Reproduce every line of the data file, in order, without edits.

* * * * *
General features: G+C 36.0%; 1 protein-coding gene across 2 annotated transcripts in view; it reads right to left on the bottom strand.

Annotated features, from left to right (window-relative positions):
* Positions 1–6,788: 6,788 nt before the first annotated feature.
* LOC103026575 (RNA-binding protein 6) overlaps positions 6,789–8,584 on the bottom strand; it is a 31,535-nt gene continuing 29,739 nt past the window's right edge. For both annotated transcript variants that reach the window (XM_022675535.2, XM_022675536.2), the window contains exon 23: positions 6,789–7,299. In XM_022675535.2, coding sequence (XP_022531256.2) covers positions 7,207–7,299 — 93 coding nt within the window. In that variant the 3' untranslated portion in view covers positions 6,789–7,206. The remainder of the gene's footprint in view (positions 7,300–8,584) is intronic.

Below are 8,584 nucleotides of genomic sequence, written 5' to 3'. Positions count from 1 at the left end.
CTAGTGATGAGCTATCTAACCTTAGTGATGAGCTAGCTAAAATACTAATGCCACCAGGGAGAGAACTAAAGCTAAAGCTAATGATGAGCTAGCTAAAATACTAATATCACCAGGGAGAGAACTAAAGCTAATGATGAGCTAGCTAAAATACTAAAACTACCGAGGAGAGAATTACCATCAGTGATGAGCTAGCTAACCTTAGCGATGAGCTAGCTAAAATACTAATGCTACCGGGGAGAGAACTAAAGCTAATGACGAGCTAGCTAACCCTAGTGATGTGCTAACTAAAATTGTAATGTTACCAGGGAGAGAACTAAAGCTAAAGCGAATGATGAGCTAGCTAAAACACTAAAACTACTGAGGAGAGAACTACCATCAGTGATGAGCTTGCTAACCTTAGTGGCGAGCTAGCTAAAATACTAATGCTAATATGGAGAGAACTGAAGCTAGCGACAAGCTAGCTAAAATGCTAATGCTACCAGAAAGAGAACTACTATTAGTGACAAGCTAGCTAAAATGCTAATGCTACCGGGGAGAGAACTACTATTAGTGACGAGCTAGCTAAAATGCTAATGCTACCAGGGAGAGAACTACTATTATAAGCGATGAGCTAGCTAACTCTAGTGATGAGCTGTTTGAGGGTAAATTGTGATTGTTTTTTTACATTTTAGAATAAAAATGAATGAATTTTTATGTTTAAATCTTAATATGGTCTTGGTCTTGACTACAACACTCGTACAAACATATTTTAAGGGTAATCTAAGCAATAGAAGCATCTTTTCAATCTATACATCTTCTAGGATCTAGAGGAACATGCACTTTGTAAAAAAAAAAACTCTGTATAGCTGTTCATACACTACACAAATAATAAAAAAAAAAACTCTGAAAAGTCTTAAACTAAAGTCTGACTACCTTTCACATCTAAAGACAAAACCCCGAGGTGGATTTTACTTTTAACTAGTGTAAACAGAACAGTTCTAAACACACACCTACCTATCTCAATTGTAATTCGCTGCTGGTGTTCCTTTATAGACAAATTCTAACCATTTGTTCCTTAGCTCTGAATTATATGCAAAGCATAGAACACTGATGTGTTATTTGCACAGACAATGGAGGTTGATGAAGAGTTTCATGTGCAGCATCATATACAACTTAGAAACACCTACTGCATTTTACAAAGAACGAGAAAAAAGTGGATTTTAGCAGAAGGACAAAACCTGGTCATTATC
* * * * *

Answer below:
General features: G+C 36.0%; 1 protein-coding gene across 2 annotated transcripts in view; it reads right to left on the bottom strand.

Annotated features, from left to right (window-relative positions):
* Positions 1–6,788: 6,788 nt before the first annotated feature.
* LOC103026575 (RNA-binding protein 6) overlaps positions 6,789–8,584 on the bottom strand; it is a 31,535-nt gene continuing 29,739 nt past the window's right edge. For both annotated transcript variants that reach the window (XM_022675535.2, XM_022675536.2), the window contains exon 23: positions 6,789–7,299. In XM_022675535.2, coding sequence (XP_022531256.2) covers positions 7,207–7,299 — 93 coding nt within the window. In that variant the 3' untranslated portion in view covers positions 6,789–7,206. The remainder of the gene's footprint in view (positions 7,300–8,584) is intronic.

Below are 8,584 nucleotides of genomic sequence, written 5' to 3'. Positions count from 1 at the left end.
CTAGTGATGAGCTATCTAACCTTAGTGATGAGCTAGCTAAAATACTAATGCCACCAGGGAGAGAACTAAAGCTAAAGCTAATGATGAGCTAGCTAAAATACTAATATCACCAGGGAGAGAACTAAAGCTAATGATGAGCTAGCTAAAATACTAAAACTACCGAGGAGAGAATTACCATCAGTGATGAGCTAGCTAACCTTAGCGATGAGCTAGCTAAAATACTAATGCTACCGGGGAGAGAACTAAAGCTAATGACGAGCTAGCTAACCCTAGTGATGTGCTAACTAAAATTGTAATGTTACCAGGGAGAGAACTAAAGCTAAAGCGAATGATGAGCTAGCTAAAACACTAAAACTACTGAGGAGAGAACTACCATCAGTGATGAGCTTGCTAACCTTAGTGGCGAGCTAGCTAAAATACTAATGCTAATATGGAGAGAACTGAAGCTAGCGACAAGCTAGCTAAAATGCTAATGCTACCAGAAAGAGAACTACTATTAGTGACAAGCTAGCTAAAATGCTAATGCTACCGGGGAGAGAACTACTATTAGTGACGAGCTAGCTAAAATGCTAATGCTACCAGGGAGAGAACTACTATTATAAGCGATGAGCTAGCTAACTCTAGTGATGAGCTGTTTGAGGGTAAATTGTGATTGTTTTTTTACATTTTAGAATAAAAATGAATGAATTTTTATGTTTAAATCTTAATATGGTCTTGGTCTTGACTACAACACTCGTACAAACATATTTTAAGGGTAATCTAAGCAATAGAAGCATCTTTTCAATCTATACATCTTCTAGGATCTAGAGGAACATGCACTTTGTAAAAAAAAAAACTCTGTATAGCTGTTCATACACTACACAAATAATAAAAAAAAAAACTCTGAAAAGTCTTAAACTAAAGTCTGACTACCTTTCACATCTAAAGACAAAACCCCGAGGTGGATTTTACTTTTAACTAGTGTAAACAGAACAGTTCTAAACACACACCTACCTATCTCAATTGTAATTCGCTGCTGGTGTTCCTTTATAGACAAATTCTAACCATTTGTTCCTTAGCTCTGAATTATATGCAAAGCATAGAACACTGATGTGTTATTTGCACAGACAATGGAGGTTGATGAAGAGTTTCATGTGCAGCATCATATACAACTTAGAAACACCTACTGCATTTTACAAAGAACGAGAAAAAAGTGGATTTTAGCAGAAGGACAAAACCTGGTCATTATC